2. Verily, verily, I say unto thee, When thou wast young, thou girdedst thyself, and walkedst whither thou wouldest: but when thou shalt be old, thou shalt stretch forth thy hands, and another shall gird thee, and carry thee whither thou wouldest not.
  3. This spake he, signifying by what death he should glorify God. And when he had spoken this, he saith unto him, Follow me.

But even this prophesy was not enough to complete his conversion, let alone make him ready for martyrdom. Peter still displayed more of those human feelings, such as envy (who will be the greatest):

  1. John 21:20-21
  2. Then Peter, turning about, seeth the disciple whom Jesus loved following; which also leaned on his breast at supper, and said, Lord, which is he that betrayeth thee?
  3. Peter seeing him saith to Jesus, Lord, and what shall this man do?

'What about John? If i have to suffer and die for my faith, what about him – why shouldn't he be chosen for this role instead? After all you love him more than me.'

  1. John 21:22
  2. Jesus saith unto him, If I will that he tarry till I come, what is that to thee? follow thou me.

A simple rebuke – and a final instruction – follow thou me (wherever that may lead, whatever that may involve).

THIS BRETHREN IS OUR CHALLENGE – OUR COMMISSION. When we are able to walk with him – to follow him in his ways – and not continuing in our own, then we will be prepared (if necessary) to die with him. Not just to be able to say the words, as Peter had thought that he could do, but in deed and in truth. Not to die as a martyr, but to die daily (I Corinthians 15:31). To mortify our members on earth (Collosians 3:5). To completely and finally put to death the old man (Collosians 3:9) and to follow him completely in newness of life (Romans 6:4).

Peter's Example for Us

When we look at Peter, and consider his example, we realize that his conversion was something that did not happen overnight. He spent a lifetime, filled with many learning experiences, in the PROCESS OF REPENTANCE.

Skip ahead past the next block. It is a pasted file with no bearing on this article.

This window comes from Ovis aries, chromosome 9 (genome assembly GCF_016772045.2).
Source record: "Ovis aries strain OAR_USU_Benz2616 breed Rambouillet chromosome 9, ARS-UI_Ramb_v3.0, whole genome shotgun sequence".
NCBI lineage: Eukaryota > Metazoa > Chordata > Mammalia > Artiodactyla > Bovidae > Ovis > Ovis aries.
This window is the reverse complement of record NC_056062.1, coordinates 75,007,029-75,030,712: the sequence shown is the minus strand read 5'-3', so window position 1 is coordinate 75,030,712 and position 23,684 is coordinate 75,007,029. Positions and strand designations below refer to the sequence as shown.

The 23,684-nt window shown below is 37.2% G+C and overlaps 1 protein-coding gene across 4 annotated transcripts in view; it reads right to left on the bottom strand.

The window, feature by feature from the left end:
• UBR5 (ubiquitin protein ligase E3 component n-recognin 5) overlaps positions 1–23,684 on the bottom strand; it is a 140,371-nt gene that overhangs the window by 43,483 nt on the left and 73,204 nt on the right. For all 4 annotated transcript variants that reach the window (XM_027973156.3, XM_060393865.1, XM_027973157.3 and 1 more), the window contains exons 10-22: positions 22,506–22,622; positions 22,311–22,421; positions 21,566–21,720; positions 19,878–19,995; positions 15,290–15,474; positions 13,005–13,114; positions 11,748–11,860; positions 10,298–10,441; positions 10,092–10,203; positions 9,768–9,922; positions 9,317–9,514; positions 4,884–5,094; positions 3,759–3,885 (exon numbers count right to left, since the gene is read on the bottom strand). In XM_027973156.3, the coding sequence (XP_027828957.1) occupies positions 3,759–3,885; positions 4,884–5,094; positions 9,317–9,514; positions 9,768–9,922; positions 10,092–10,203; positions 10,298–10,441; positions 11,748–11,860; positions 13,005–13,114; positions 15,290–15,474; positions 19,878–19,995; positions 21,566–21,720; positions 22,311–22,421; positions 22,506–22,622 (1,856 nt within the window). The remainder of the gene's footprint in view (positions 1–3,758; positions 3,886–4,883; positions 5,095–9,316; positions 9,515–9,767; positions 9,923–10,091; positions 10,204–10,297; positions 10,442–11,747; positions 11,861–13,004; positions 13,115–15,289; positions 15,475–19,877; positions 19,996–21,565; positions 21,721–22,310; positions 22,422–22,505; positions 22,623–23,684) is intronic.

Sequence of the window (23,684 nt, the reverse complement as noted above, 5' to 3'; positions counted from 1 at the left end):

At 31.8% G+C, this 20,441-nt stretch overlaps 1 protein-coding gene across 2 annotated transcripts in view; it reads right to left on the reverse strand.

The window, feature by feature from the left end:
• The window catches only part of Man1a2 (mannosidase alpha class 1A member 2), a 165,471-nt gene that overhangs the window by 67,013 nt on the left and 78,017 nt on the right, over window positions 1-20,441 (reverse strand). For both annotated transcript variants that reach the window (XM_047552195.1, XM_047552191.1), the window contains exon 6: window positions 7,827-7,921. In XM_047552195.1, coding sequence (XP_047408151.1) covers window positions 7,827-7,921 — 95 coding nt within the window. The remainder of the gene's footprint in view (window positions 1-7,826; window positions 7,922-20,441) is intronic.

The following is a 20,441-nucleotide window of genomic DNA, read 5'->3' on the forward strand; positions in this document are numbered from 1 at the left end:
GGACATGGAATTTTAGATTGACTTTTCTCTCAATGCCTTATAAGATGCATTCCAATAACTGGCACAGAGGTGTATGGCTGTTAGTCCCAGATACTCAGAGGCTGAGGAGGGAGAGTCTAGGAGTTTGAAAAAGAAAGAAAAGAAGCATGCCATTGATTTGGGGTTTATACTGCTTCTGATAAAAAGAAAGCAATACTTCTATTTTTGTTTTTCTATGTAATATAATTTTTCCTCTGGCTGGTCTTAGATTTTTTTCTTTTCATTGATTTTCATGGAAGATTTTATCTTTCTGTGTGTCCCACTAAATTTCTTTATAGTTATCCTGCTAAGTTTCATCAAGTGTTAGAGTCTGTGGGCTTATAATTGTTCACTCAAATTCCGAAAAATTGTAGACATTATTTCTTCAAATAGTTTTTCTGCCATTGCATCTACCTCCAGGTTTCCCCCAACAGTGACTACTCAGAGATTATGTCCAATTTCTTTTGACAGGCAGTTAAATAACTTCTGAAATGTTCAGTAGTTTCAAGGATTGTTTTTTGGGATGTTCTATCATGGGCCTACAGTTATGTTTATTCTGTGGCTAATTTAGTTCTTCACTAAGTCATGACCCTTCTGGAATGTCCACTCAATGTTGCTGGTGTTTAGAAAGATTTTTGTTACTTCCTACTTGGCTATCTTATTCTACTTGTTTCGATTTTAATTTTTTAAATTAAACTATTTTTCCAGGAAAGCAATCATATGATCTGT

The Bible record demonstrates that Peter did become a mature elder, and that he learned how to "feed the sheep". His Epistles are evidence of his dedication in his latter years.

Peter's example should not be one that would discourage us. We should look at Peter and realize that we have a friend. Peter was a disciple that we can identify with. He was weak, and he struggled with his own natural desires to gratify the flesh, and to be one of the greatest among the disciples.

As we struggle with our own weakness, remember that Peter kept learning. He may have stumbled, but he did not turn back. He pressed forward to his objective – to be able to fulfill the commission that he had been given to strengthen his brethren.

"Not My Will"

As we ponder our own progress on the road to repentance, we would do well to set our own objectives after the example of Christ. Conversion is a process that will only be achieved in our own lives, when we are able to stand before our greatest challenge as Jesus did. To be able to sincerely and completely forsake our own needs, and to be able to say "not my will, but thine, be done" (Luke 22:42).